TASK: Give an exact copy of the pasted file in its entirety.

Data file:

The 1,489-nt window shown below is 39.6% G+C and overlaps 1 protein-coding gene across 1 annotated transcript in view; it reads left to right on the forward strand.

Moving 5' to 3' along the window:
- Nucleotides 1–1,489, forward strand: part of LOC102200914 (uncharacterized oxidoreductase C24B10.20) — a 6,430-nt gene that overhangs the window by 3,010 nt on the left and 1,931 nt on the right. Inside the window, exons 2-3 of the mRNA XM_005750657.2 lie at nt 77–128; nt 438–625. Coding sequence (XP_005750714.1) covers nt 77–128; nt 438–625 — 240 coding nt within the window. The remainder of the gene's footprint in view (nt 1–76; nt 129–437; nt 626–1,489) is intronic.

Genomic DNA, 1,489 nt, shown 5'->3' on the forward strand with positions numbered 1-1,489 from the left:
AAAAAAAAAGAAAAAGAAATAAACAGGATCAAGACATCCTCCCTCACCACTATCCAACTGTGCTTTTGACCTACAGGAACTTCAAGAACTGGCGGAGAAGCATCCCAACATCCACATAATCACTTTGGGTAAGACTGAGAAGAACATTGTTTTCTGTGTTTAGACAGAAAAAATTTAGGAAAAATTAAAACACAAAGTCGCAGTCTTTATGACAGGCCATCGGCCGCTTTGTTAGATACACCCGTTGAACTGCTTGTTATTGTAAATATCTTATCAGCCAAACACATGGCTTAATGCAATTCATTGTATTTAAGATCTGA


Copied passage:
The 1,489-nt window shown below is 39.6% G+C and overlaps 1 protein-coding gene across 1 annotated transcript in view; it reads left to right on the forward strand.

Moving 5' to 3' along the window:
- Nucleotides 1–1,489, forward strand: part of LOC102200914 (uncharacterized oxidoreductase C24B10.20) — a 6,430-nt gene that overhangs the window by 3,010 nt on the left and 1,931 nt on the right. Inside the window, exons 2-3 of the mRNA XM_005750657.2 lie at nt 77–128; nt 438–625. Coding sequence (XP_005750714.1) covers nt 77–128; nt 438–625 — 240 coding nt within the window. The remainder of the gene's footprint in view (nt 1–76; nt 129–437; nt 626–1,489) is intronic.

Genomic DNA, 1,489 nt, shown 5'->3' on the forward strand with positions numbered 1-1,489 from the left:
AAAAAAAAAGAAAAAGAAATAAACAGGATCAAGACATCCTCCCTCACCACTATCCAACTGTGCTTTTGACCTACAGGAACTTCAAGAACTGGCGGAGAAGCATCCCAACATCCACATAATCACTTTGGGTAAGACTGAGAAGAACATTGTTTTCTGTGTTTAGACAGAAAAAATTTAGGAAAAATTAAAACACAAAGTCGCAGTCTTTATGACAGGCCATCGGCCGCTTTGTTAGATACACCCGTTGAACTGCTTGTTATTGTAAATATCTTATCAGCCAAACACATGGCTTAATGCAATTCATTGTATTTAAGATCTGA